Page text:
Preload is assessed by measuring central venous pressure (CVP), which correlates with right atrial pressure, with a catheter inserted in the superior vena cava via the jugular or subclavian veins. Normal CVP is 5–12 cm of H2O and values <5 are generally found in hypovolemic states and indicate the need for assessment of reserve cardiac function by rapid fluid administration together with assessment of changes in CVP. However, CVP does not always correlate with fluid requirement because an increase in pulmonary vascular resistance (hypoxia, acidosis, increased intrathoracic pressure) may be associated with high CVP, reflecting right ventricular failure, even when there is considerable blood loss.

Commonly used clinical and laboratory values compared to quantity of acute hemorrhage. Graphs show predicted versus actual blood volume reductions for six representative parameters. Solid black lines represent an individual animal (n = 10). Gray bar represents the ideal in which predictions equal actual blood volume reductions. For mean arterial pressure, predictions at large volume hemorrhage were more accurate than predictions with small volume bleeds. Models such as heart rate and lactate both showed significance variability before hemorrhage among animals and flat slopes (e.g., mixed-venous PCO2) indicated fixed-volume predictions regardless of actual degree of hemorrhage. (Reproduced with permission from Waisman Y et al. J. Appl. Physiol. 1993; 74: 410–519.)

The possible responses to rapid (50 mL/min for 5 min) administration of a fluid is shown schematically. The vertical axis shows the change in cardiac filling pressure (could be either CVP or PAQP) in response to fluid. Time is on the horizontal axis. Fluid infusion ceases after 5 min and the filling pressures are remeasured (and cardiac output measured if available). Fluid challenge in outcomes 3A and 3B should be repeated until filling pressures increase and remain elevated for 5 min after ceasing fluid infusion (outcome No. 2). (Reproduced with permission from Mackenzie CF et al. J. Neurosurg. 1985; 62: 843–849.)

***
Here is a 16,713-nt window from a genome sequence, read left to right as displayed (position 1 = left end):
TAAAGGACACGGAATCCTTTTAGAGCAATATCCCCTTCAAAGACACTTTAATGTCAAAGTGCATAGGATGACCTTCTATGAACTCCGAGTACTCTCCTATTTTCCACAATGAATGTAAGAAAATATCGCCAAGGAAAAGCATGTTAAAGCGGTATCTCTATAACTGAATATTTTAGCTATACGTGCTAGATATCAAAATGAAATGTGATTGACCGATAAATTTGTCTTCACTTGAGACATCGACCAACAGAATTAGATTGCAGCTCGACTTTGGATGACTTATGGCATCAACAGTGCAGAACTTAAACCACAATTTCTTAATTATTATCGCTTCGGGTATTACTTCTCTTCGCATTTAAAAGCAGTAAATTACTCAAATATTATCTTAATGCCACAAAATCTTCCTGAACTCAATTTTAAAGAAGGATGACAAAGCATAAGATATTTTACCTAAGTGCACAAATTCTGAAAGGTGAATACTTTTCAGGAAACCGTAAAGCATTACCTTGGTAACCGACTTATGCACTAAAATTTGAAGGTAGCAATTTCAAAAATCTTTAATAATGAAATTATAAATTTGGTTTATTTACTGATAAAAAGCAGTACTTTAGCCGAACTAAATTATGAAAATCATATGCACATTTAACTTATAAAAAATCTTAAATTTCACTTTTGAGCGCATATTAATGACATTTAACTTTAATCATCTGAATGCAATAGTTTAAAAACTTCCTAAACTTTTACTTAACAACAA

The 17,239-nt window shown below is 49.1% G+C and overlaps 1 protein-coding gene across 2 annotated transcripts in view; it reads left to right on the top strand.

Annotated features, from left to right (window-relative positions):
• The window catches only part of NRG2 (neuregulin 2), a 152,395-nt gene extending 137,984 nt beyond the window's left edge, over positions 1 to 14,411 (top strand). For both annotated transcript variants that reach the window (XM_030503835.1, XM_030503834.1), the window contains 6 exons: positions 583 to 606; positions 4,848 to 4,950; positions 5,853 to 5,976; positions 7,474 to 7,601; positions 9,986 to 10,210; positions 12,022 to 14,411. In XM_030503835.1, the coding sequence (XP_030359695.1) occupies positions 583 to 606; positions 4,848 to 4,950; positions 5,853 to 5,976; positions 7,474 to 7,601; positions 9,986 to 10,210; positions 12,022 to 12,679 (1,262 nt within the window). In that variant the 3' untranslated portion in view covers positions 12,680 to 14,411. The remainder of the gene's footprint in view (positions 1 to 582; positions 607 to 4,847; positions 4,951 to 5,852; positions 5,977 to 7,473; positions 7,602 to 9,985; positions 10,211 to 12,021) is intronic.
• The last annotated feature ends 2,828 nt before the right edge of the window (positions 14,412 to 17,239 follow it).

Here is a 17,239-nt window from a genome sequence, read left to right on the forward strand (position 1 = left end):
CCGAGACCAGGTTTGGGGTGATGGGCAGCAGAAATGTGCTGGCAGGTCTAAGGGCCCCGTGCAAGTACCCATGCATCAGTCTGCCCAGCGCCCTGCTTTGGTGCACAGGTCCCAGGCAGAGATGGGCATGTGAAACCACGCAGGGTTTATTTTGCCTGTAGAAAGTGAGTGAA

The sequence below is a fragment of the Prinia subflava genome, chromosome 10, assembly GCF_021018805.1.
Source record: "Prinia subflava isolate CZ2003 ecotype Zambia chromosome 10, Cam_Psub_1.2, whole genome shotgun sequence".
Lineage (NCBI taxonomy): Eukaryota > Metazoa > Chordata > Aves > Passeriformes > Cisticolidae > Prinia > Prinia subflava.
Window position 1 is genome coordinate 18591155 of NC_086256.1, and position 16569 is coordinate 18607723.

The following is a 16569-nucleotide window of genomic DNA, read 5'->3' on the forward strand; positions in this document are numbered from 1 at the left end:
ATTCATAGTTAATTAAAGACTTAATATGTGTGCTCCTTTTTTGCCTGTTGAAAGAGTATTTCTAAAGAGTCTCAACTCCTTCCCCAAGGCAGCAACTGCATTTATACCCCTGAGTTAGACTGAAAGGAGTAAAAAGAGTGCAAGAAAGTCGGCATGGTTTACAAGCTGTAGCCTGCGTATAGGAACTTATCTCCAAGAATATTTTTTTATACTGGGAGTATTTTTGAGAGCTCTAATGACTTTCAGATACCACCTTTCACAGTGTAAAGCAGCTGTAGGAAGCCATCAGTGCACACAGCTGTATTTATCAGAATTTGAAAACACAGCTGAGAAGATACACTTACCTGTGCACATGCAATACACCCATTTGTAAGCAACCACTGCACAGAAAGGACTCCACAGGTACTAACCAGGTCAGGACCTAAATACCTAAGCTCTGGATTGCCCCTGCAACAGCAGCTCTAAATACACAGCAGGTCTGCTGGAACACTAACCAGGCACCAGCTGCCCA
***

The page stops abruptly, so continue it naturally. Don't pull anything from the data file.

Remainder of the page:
Fluid Challenge

Reserve cardiac function is assessed by means of a fluid challenge until CVP pressures are elevated at least 2 mmHg above the baseline for 10 min after fluid infusion ceases. There are four possible outcomes when 250 mL boluses of fluid are given over 5 min (Fig. 3). Outcome No. 1: Filling pressures rise with the challenge and continue to rise even after fluid infusion ceases. If cardiac output is measured (see below), there is no increase with elevation of filling pressures and the heart has limited reserve function and is not able to deal with the increased fluid load by increasing contractility by the Frank–Starling mechanism (this mechanism describes the property of heart muscle increasing its contraction in proportion to fiber length, up to a maximum point when contractility decreases and cardiac failure occurs). Further fluid infusion (when this response occurs) is expected to produce cardiac failure. The therapeutic indication this response dictates is to restrict fluid infusion and reduce myocardial depressant agents. If the trend continues, inotropic agents are required to increase cardiac contractility and reverse myocardial depression. Outcome No. 2: Central venous pressure or pulmonary capillary wedge pressure (PCWP) rise 3–4 mmHg, but then falls to a level 2 mmHg above baseline, indicating myocardial contractility is adequate for the increase in cardiac preload. Management should be to infuse fluids and maintain cardiac filling pressures within this range for optimum cardiac output and oxygen transport for the prevailing vascular tone. In outcome No. 3, filling pressures either rise briefly (3A) or do not rise at all (3B) with the 250 mL fluid challenge indicating that the patient has considerable reserve cardiac function and a greater fluid load could be tolerated. If the patient has low urine flow, has evidence of poor tissue perfusion, such as acidosis or low mixed venous oxygen tension, inotropic agents, or diuretics should not be given. Rather, fluid infusion should continue at the same rate until outcome No. 2 is obtained. In fact, because filling pressures have not increased in outcome No. 3, it is unlikely that myocardial fiber length would increase and, therefore, cardiac contractility would not have changed by the Frank–Starling mechanism. Outcome No. 4 is seen in ~5% of cases and results in a fall in filling pressures when fluid is infused rapidly. The two most likely explanations are either that rapid fluid infusion has a vasodilator effect on peripheral vasculature and reduces left ventricular afterload, increasing cardiac output, or alternatively, it may be related to a reduction in heart rate seen when fluid is infused in the hypovolemic patient. The decreased heart rate allows more time for myocardial perfusion, which occurs mostly during diastole or cardiac relaxation. Cardiac output increases and the Frank–Starling function curve shifts to the left due to improve myocardial oxygenation (7).